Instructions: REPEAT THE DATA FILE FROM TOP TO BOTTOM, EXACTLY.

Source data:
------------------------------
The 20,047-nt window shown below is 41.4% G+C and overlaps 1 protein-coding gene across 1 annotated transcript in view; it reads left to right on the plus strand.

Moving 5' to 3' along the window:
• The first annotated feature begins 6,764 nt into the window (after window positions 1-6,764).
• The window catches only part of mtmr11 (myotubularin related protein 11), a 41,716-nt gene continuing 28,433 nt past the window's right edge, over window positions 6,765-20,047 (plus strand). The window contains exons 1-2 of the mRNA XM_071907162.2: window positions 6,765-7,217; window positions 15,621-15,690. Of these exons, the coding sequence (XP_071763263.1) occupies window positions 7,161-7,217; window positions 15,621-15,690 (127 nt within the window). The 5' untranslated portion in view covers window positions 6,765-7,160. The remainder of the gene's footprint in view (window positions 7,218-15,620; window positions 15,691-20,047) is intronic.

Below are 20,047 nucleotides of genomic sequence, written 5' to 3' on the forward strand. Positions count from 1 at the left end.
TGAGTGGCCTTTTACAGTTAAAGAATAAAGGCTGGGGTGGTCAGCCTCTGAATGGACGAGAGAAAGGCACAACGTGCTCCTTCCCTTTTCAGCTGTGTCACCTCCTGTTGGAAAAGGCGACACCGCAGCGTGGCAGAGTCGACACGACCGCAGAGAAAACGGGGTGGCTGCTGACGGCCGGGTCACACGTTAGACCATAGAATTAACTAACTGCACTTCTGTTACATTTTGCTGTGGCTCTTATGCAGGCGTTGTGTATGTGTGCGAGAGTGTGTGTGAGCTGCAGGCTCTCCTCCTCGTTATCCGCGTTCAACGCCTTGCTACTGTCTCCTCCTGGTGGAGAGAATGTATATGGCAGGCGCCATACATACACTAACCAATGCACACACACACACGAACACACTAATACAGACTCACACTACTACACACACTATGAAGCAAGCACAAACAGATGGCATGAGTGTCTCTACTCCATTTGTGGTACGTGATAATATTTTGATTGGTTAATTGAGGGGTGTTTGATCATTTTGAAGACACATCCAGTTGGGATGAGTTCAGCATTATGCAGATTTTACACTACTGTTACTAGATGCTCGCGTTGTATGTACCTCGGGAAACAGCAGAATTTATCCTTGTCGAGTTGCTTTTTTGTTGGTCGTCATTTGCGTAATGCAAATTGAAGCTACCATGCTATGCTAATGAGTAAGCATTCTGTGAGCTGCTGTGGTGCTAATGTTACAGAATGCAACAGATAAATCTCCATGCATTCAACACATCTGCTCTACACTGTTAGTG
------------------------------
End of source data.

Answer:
The 20,047-nt window shown below is 41.4% G+C and overlaps 1 protein-coding gene across 1 annotated transcript in view; it reads left to right on the plus strand.

Moving 5' to 3' along the window:
• The first annotated feature begins 6,764 nt into the window (after window positions 1-6,764).
• The window catches only part of mtmr11 (myotubularin related protein 11), a 41,716-nt gene continuing 28,433 nt past the window's right edge, over window positions 6,765-20,047 (plus strand). The window contains exons 1-2 of the mRNA XM_071907162.2: window positions 6,765-7,217; window positions 15,621-15,690. Of these exons, the coding sequence (XP_071763263.1) occupies window positions 7,161-7,217; window positions 15,621-15,690 (127 nt within the window). The 5' untranslated portion in view covers window positions 6,765-7,160. The remainder of the gene's footprint in view (window positions 7,218-15,620; window positions 15,691-20,047) is intronic.

Below are 20,047 nucleotides of genomic sequence, written 5' to 3' on the forward strand. Positions count from 1 at the left end.
TGAGTGGCCTTTTACAGTTAAAGAATAAAGGCTGGGGTGGTCAGCCTCTGAATGGACGAGAGAAAGGCACAACGTGCTCCTTCCCTTTTCAGCTGTGTCACCTCCTGTTGGAAAAGGCGACACCGCAGCGTGGCAGAGTCGACACGACCGCAGAGAAAACGGGGTGGCTGCTGACGGCCGGGTCACACGTTAGACCATAGAATTAACTAACTGCACTTCTGTTACATTTTGCTGTGGCTCTTATGCAGGCGTTGTGTATGTGTGCGAGAGTGTGTGTGAGCTGCAGGCTCTCCTCCTCGTTATCCGCGTTCAACGCCTTGCTACTGTCTCCTCCTGGTGGAGAGAATGTATATGGCAGGCGCCATACATACACTAACCAATGCACACACACACACGAACACACTAATACAGACTCACACTACTACACACACTATGAAGCAAGCACAAACAGATGGCATGAGTGTCTCTACTCCATTTGTGGTACGTGATAATATTTTGATTGGTTAATTGAGGGGTGTTTGATCATTTTGAAGACACATCCAGTTGGGATGAGTTCAGCATTATGCAGATTTTACACTACTGTTACTAGATGCTCGCGTTGTATGTACCTCGGGAAACAGCAGAATTTATCCTTGTCGAGTTGCTTTTTTGTTGGTCGTCATTTGCGTAATGCAAATTGAAGCTACCATGCTATGCTAATGAGTAAGCATTCTGTGAGCTGCTGTGGTGCTAATGTTACAGAATGCAACAGATAAATCTCCATGCATTCAACACATCTGCTCTACACTGTTAGTG